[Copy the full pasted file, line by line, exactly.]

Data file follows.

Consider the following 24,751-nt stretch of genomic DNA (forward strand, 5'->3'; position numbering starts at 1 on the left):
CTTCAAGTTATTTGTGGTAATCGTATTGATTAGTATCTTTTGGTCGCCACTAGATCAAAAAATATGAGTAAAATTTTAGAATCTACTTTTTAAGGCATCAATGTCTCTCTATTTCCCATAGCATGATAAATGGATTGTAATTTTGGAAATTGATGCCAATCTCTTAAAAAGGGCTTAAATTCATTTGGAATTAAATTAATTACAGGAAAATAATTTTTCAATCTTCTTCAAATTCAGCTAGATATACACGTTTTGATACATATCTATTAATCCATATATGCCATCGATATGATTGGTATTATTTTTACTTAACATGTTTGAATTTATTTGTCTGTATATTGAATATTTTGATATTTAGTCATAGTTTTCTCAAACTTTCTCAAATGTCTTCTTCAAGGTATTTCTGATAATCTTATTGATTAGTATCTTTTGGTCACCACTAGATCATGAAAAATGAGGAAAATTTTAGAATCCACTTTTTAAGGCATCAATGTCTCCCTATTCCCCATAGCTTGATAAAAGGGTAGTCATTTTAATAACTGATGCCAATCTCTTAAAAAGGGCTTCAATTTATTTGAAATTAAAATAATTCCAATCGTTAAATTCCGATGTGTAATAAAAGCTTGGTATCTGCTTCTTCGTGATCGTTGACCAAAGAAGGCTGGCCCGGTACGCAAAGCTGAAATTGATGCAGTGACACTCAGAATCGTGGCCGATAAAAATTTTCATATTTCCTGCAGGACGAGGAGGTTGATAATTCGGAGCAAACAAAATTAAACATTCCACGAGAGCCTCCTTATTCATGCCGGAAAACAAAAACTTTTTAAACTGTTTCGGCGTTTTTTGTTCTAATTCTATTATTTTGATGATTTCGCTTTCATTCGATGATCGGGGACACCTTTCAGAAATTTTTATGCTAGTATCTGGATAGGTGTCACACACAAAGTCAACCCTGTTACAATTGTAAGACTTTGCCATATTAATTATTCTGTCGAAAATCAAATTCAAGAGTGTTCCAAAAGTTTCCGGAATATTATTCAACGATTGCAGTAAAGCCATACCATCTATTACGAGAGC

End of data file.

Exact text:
Consider the following 24,751-nt stretch of genomic DNA (forward strand, 5'->3'; position numbering starts at 1 on the left):
CTTCAAGTTATTTGTGGTAATCGTATTGATTAGTATCTTTTGGTCGCCACTAGATCAAAAAATATGAGTAAAATTTTAGAATCTACTTTTTAAGGCATCAATGTCTCTCTATTTCCCATAGCATGATAAATGGATTGTAATTTTGGAAATTGATGCCAATCTCTTAAAAAGGGCTTAAATTCATTTGGAATTAAATTAATTACAGGAAAATAATTTTTCAATCTTCTTCAAATTCAGCTAGATATACACGTTTTGATACATATCTATTAATCCATATATGCCATCGATATGATTGGTATTATTTTTACTTAACATGTTTGAATTTATTTGTCTGTATATTGAATATTTTGATATTTAGTCATAGTTTTCTCAAACTTTCTCAAATGTCTTCTTCAAGGTATTTCTGATAATCTTATTGATTAGTATCTTTTGGTCACCACTAGATCATGAAAAATGAGGAAAATTTTAGAATCCACTTTTTAAGGCATCAATGTCTCCCTATTCCCCATAGCTTGATAAAAGGGTAGTCATTTTAATAACTGATGCCAATCTCTTAAAAAGGGCTTCAATTTATTTGAAATTAAAATAATTCCAATCGTTAAATTCCGATGTGTAATAAAAGCTTGGTATCTGCTTCTTCGTGATCGTTGACCAAAGAAGGCTGGCCCGGTACGCAAAGCTGAAATTGATGCAGTGACACTCAGAATCGTGGCCGATAAAAATTTTCATATTTCCTGCAGGACGAGGAGGTTGATAATTCGGAGCAAACAAAATTAAACATTCCACGAGAGCCTCCTTATTCATGCCGGAAAACAAAAACTTTTTAAACTGTTTCGGCGTTTTTTGTTCTAATTCTATTATTTTGATGATTTCGCTTTCATTCGATGATCGGGGACACCTTTCAGAAATTTTTATGCTAGTATCTGGATAGGTGTCACACACAAAGTCAACCCTGTTACAATTGTAAGACTTTGCCATATTAATTATTCTGTCGAAAATCAAATTCAAGAGTGTTCCAAAAGTTTCCGGAATATTATTCAACGATTGCAGTAAAGCCATACCATCTATTACGAGAGC